What’s your problem?
Really, what’s your problem? I’m talking of course about the problem you’re writing about and that you are going to use for your problem statement.
Do you have a problem in mind? Good. That’s a start.
I bet your problem isn’t that you don’t have a topic, is it? (If you need help with that, check out these problem-solution essay topics).
I bet the real problem is that you’ve been on the verge of pulling your hair out because you don’t even know what a problem statement is, let alone how to write one, right?
Don’t drive yourself crazy trying to figure out how to write a problem statement without any guidance.
I’m here to show you how to write a problem statement in just 3 quick steps.
What is a Problem Statement?
A problem statement is a short piece of writing (usually about a paragraph long) that explains 5 key points:
- the ideal situation,
- the problem you’ll discuss in your paper,
- evidence as to why the current situation isn’t ideal,
- a solution to the problem, and
- possible consequences if the problem is not solved.
A problem statement is a bit like a thesis statement. It provides readers with a brief, yet concise overview of your paper.
How to Write a Problem Statement Without Going Nuts
Step 1: Describe the ideal situation
Once you know the problem you’ll use for your paper, think about the ideal situation. In a perfect world, what would things look like?
In other words, if there were no problem, what would the world be like? Okay, you don’t have to necessarily choose a life-changing, global problem, but you get my point, right?
Still not sure what I mean? Let’s work through an example.
Pretend you’re writing about the MTV series Teen Mom. Just as the show’s title suggests, it follows the lives of a handful of teen moms. Some say the show warns of the struggles of being a teen mom, while others feel it glamorizes teen pregnancy.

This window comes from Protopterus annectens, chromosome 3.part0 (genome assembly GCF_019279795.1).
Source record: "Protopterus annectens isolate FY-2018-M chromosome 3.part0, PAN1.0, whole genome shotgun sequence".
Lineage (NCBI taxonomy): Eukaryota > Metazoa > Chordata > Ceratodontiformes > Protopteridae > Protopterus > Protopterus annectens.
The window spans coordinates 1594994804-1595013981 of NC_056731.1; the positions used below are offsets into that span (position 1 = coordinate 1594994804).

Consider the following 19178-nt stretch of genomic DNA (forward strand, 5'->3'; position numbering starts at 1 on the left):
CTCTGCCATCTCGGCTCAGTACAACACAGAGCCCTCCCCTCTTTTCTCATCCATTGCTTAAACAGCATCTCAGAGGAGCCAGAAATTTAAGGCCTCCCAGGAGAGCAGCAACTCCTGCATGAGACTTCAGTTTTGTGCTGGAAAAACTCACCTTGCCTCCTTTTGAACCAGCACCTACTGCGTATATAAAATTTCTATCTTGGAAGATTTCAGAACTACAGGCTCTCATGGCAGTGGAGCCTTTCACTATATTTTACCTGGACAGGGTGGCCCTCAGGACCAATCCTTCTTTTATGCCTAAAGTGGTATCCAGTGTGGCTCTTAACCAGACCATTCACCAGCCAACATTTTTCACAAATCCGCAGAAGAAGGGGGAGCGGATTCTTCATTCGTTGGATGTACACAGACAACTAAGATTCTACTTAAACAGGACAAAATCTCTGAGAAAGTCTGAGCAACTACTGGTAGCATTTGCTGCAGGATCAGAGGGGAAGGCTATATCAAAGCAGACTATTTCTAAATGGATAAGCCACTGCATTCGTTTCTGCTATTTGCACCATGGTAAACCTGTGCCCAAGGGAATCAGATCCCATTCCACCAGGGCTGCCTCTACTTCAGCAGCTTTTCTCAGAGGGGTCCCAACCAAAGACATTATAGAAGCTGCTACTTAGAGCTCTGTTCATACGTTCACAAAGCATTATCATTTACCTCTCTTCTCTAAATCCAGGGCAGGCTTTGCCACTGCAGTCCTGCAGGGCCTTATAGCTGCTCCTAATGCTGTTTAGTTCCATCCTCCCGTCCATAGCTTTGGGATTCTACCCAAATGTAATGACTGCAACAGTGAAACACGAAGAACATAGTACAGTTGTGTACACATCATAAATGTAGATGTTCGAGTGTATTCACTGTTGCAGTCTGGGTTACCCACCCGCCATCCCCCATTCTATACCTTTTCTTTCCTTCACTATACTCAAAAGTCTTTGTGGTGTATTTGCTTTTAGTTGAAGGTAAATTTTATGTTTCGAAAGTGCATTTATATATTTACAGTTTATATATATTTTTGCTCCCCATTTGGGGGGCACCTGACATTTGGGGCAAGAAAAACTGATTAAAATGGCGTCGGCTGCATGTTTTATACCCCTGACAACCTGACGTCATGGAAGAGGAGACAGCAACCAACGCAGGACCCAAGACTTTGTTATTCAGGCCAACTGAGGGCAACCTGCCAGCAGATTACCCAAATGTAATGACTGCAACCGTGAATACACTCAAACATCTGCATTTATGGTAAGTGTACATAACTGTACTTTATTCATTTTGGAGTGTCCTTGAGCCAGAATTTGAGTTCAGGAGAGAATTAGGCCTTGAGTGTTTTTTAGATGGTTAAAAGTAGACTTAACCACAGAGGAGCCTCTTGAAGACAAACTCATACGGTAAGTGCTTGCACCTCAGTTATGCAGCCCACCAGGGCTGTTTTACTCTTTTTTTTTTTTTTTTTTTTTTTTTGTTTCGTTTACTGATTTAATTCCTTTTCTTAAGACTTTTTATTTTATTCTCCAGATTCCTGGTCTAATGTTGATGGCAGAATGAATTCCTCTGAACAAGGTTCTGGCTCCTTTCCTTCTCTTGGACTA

Let’s say you side with the group that feels the series glorifies teenage pregnancy.
Your first step is to explain the ideal situation, that is what the show should do. In this case, the show should illustrate the actual struggles of teen moms.
Here’s an example:
The MTV program, Teen Mom, is supposedly designed to illustrate the struggles of teen mothers as they attempt to balance being teenagers with working through relationships and raising children.
This example explains that ideally the series would illustrate the struggles of a teen mother, as that’s how the show is supposedly designed.
Step 2: Explain why the current situation doesn’t meet the ideal
In step 2, provide evidence that the problem exists. You’ll need to list examples to prove your point and explain why the situation isn’t ideal.
You don’t need to limit yourself to a one sentence description, but you should be able to explain the situation in a few well-worded sentences.
In the Teen Mom example, you’ll provide evidence that the show doesn’t accurately reflect the struggles of being a teenage mother.
Here’s an example:
Yet a closer examination of the program reveals that the series actually glorifies teen pregnancy by making celebrities out of the women. The moms often live in pricey homes, drive expensive vehicles, and are continually profiled in magazines, tabloids, and on online celebrity gossip web pages. This lifestyle certainly does not reflect the average experience of a struggling teen mom.
This example explains that the problem with the series is that it doesn’t really show viewers a true depiction of the life of a teenage mother.
Notice that I’ve used the word “yet” as a transition word to link Step 1 and Step 2.